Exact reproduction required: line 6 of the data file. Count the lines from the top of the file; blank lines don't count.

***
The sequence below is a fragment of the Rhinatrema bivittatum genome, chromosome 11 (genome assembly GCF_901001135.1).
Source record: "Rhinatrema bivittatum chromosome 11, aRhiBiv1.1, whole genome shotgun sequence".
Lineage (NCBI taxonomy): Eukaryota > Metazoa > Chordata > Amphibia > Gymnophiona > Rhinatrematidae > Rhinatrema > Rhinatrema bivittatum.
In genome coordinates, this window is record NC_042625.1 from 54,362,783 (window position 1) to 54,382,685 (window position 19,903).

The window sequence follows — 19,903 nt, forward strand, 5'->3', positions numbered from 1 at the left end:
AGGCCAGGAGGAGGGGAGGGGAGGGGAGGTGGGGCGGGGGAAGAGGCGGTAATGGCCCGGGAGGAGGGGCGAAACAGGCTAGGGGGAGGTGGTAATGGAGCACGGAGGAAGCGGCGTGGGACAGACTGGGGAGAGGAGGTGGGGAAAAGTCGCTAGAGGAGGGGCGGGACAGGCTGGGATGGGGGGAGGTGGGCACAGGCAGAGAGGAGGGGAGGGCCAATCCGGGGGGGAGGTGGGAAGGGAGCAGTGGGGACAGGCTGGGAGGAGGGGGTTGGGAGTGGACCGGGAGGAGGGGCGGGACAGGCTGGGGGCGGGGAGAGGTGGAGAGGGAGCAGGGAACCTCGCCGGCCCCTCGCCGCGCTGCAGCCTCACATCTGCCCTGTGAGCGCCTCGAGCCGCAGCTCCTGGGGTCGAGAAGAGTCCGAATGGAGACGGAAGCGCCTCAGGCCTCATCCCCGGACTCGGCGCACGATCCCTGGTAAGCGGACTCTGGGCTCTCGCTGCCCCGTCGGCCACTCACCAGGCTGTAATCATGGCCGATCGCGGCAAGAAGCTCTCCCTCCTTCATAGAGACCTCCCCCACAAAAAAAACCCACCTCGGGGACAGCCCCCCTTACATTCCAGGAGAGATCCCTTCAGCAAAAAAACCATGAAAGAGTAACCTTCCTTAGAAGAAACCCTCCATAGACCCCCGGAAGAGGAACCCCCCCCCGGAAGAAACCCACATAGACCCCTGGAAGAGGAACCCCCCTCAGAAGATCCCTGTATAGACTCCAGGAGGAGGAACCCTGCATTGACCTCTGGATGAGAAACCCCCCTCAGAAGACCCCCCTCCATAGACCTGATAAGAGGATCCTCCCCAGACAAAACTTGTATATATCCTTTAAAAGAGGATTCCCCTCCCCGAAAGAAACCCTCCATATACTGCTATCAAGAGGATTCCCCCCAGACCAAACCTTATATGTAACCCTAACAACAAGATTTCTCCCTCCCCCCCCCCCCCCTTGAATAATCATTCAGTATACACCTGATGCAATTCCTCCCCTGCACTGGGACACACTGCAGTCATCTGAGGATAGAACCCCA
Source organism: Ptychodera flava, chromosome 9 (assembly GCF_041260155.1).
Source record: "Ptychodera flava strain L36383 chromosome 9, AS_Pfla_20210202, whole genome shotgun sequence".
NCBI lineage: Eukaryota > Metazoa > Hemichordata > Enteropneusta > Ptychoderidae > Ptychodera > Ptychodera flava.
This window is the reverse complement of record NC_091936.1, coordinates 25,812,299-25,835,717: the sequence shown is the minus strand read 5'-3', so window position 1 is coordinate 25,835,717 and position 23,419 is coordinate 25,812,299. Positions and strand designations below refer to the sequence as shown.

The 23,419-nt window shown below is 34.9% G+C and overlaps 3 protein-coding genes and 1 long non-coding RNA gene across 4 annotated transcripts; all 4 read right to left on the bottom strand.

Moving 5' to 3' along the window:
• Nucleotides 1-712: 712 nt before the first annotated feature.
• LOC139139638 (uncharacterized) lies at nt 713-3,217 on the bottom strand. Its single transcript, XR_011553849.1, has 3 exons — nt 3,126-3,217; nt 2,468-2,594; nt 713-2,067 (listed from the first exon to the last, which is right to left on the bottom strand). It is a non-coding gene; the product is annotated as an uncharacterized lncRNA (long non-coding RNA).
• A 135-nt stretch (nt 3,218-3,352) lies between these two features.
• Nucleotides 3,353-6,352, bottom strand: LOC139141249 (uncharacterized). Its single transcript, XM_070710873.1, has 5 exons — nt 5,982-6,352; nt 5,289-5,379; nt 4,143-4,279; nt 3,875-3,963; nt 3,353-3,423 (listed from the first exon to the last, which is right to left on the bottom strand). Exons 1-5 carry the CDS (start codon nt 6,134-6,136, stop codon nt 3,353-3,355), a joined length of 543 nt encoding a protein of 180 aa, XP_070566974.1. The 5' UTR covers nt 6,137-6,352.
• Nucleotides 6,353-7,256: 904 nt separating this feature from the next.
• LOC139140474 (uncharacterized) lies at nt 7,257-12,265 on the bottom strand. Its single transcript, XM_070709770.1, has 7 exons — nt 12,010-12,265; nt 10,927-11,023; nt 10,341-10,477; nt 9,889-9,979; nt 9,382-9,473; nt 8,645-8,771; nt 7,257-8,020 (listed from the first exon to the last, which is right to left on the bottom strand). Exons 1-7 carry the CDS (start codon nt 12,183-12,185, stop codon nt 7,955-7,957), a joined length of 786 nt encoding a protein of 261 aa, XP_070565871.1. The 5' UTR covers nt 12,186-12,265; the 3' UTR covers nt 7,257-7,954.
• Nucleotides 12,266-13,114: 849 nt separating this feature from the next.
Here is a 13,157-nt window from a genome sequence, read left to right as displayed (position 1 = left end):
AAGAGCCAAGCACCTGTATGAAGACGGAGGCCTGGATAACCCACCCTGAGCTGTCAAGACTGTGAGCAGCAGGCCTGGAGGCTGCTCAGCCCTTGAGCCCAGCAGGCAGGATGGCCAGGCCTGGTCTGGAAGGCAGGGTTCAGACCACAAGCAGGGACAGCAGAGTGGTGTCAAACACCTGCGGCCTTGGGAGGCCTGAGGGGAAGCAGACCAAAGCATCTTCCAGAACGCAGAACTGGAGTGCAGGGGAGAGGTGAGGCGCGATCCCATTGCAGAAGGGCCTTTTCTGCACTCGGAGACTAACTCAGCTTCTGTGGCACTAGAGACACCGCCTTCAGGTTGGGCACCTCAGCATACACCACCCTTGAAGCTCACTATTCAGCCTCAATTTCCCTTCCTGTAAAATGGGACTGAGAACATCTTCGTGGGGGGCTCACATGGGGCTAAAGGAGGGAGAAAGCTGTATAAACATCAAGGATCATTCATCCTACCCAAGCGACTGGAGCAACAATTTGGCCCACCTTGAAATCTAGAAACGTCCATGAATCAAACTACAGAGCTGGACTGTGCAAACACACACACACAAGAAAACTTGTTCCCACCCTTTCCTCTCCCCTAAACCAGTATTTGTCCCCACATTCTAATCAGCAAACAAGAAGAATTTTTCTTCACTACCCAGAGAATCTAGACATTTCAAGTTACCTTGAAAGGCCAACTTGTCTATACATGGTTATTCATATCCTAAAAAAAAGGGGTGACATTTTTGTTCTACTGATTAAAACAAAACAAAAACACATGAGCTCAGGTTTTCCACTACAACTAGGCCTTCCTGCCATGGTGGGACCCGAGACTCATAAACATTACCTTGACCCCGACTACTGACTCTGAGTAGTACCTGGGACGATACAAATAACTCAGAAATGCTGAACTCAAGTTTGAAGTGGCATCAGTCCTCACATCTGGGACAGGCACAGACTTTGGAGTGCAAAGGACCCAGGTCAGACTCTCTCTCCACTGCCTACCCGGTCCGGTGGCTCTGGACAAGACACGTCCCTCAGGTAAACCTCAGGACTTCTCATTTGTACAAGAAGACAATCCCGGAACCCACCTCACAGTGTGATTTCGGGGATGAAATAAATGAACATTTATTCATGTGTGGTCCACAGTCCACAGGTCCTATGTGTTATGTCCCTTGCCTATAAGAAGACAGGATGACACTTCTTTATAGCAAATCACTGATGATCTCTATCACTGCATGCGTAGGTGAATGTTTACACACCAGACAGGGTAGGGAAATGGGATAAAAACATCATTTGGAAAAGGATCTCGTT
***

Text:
AGGCCAGGAGGAGGGGAGGGGAGGGGAGGTGGGGCGGGGGAAGAGGCGGTAATGGCCCGGGAGGAGGGGCGAAACAGGCTAGGGGGAGGTGGTAATGGAGCACGGAGGAAGCGGCGTGGGACAGACTGGGGAGAGGAGGTGGGGAAAAGTCGCTAGAGGAGGGGCGGGACAGGCTGGGATGGGGGGAGGTGGGCACAGGCAGAGAGGAGGGGAGGGCCAATCCGGGGGGGAGGTGGGAAGGGAGCAGTGGGGACAGGCTGGGAGGAGGGGGTTGGGAGTGGACCGGGAGGAGGGGCGGGACAGGCTGGGGGCGGGGAGAGGTGGAGAGGGAGCAGGGAACCTCGCCGGCCCCTCGCCGCGCTGCAGCCTCACATCTGCCCTGTGAGCGCCTCGAGCCGCAGCTCCTGGGGTCGAGAAGAGTCCGAATGGAGACGGAAGCGCCTCAGGCCTCATCCCCGGACTCGGCGCACGATCCCTGGTAAGCGGACTCTGGGCTCTCGCTGCCCCGTCGGCCACTCACCAGGCTGTAATCATGGCCGATCGCGGCAAGAAGCTCTCCCTCCTTCATAGAGACCTCCCCCACAAAAAAAACCCACCTCGGGGACAGCCCCCCTTACATTCCAGGAGAGATCCCTTCAGCAAAAAAACCATGAAAGAGTAACCTTCCTTAGAAGAAACCCTCCATAGACCCCCGGAAGAGGAACCCCCCCCCGGAAGAAACCCACATAGACCCCTGGAAGAGGAACCCCCCTCAGAAGATCCCTGTATAGACTCCAGGAGGAGGAACCCTGCATTGACCTCTGGATGAGAAACCCCCCTCAGAAGACCCCCCTCCATAGACCTGATAAGAGGATCCTCCCCAGACAAAACTTGTATATATCCTTTAAAAGAGGATTCCCCTCCCCGAAAGAAACCCTCCATATACTGCTATCAAGAGGATTCCCCCCAGACCAAACCTTATATGTAACCCTAACAACAAGATTTCTCCCTCCCCCCCCCCCCCCTTGAATAATCATTCAGTATACACCTGATGCAATTCCTCCCCTGCACTGGGACACACTGCAGTCATCTGAGGATAGAACCCCA